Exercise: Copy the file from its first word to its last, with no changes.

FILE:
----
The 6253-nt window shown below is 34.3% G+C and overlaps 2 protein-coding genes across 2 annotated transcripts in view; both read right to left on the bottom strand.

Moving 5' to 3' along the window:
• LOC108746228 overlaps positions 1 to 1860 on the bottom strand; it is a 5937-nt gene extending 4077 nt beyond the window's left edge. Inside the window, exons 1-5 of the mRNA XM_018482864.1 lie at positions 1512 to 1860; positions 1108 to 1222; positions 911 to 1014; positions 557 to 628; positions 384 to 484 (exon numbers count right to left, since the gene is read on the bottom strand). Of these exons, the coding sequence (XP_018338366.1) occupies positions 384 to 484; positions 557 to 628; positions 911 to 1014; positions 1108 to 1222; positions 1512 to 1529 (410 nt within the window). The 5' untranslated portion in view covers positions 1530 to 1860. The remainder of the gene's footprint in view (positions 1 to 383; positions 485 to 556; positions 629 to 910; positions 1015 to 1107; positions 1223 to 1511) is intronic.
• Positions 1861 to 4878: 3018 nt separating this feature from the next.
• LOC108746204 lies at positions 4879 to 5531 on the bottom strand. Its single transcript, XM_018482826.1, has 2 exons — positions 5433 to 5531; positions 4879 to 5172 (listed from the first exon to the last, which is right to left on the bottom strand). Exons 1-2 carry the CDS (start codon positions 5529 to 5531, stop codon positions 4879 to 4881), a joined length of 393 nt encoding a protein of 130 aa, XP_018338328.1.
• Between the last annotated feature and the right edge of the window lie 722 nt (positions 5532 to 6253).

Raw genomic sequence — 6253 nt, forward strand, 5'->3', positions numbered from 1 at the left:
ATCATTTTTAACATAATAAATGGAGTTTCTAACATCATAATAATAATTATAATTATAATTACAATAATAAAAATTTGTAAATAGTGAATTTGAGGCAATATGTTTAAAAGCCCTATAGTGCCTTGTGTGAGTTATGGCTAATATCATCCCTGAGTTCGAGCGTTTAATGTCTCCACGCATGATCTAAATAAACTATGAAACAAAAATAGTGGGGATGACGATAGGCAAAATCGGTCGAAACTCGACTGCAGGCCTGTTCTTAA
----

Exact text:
The 6253-nt window shown below is 34.3% G+C and overlaps 2 protein-coding genes across 2 annotated transcripts in view; both read right to left on the bottom strand.

Moving 5' to 3' along the window:
• LOC108746228 overlaps positions 1 to 1860 on the bottom strand; it is a 5937-nt gene extending 4077 nt beyond the window's left edge. Inside the window, exons 1-5 of the mRNA XM_018482864.1 lie at positions 1512 to 1860; positions 1108 to 1222; positions 911 to 1014; positions 557 to 628; positions 384 to 484 (exon numbers count right to left, since the gene is read on the bottom strand). Of these exons, the coding sequence (XP_018338366.1) occupies positions 384 to 484; positions 557 to 628; positions 911 to 1014; positions 1108 to 1222; positions 1512 to 1529 (410 nt within the window). The 5' untranslated portion in view covers positions 1530 to 1860. The remainder of the gene's footprint in view (positions 1 to 383; positions 485 to 556; positions 629 to 910; positions 1015 to 1107; positions 1223 to 1511) is intronic.
• Positions 1861 to 4878: 3018 nt separating this feature from the next.
• LOC108746204 lies at positions 4879 to 5531 on the bottom strand. Its single transcript, XM_018482826.1, has 2 exons — positions 5433 to 5531; positions 4879 to 5172 (listed from the first exon to the last, which is right to left on the bottom strand). Exons 1-2 carry the CDS (start codon positions 5529 to 5531, stop codon positions 4879 to 4881), a joined length of 393 nt encoding a protein of 130 aa, XP_018338328.1.
• Between the last annotated feature and the right edge of the window lie 722 nt (positions 5532 to 6253).

Raw genomic sequence — 6253 nt, forward strand, 5'->3', positions numbered from 1 at the left:
ATCATTTTTAACATAATAAATGGAGTTTCTAACATCATAATAATAATTATAATTATAATTACAATAATAAAAATTTGTAAATAGTGAATTTGAGGCAATATGTTTAAAAGCCCTATAGTGCCTTGTGTGAGTTATGGCTAATATCATCCCTGAGTTCGAGCGTTTAATGTCTCCACGCATGATCTAAATAAACTATGAAACAAAAATAGTGGGGATGACGATAGGCAAAATCGGTCGAAACTCGACTGCAGGCCTGTTCTTAA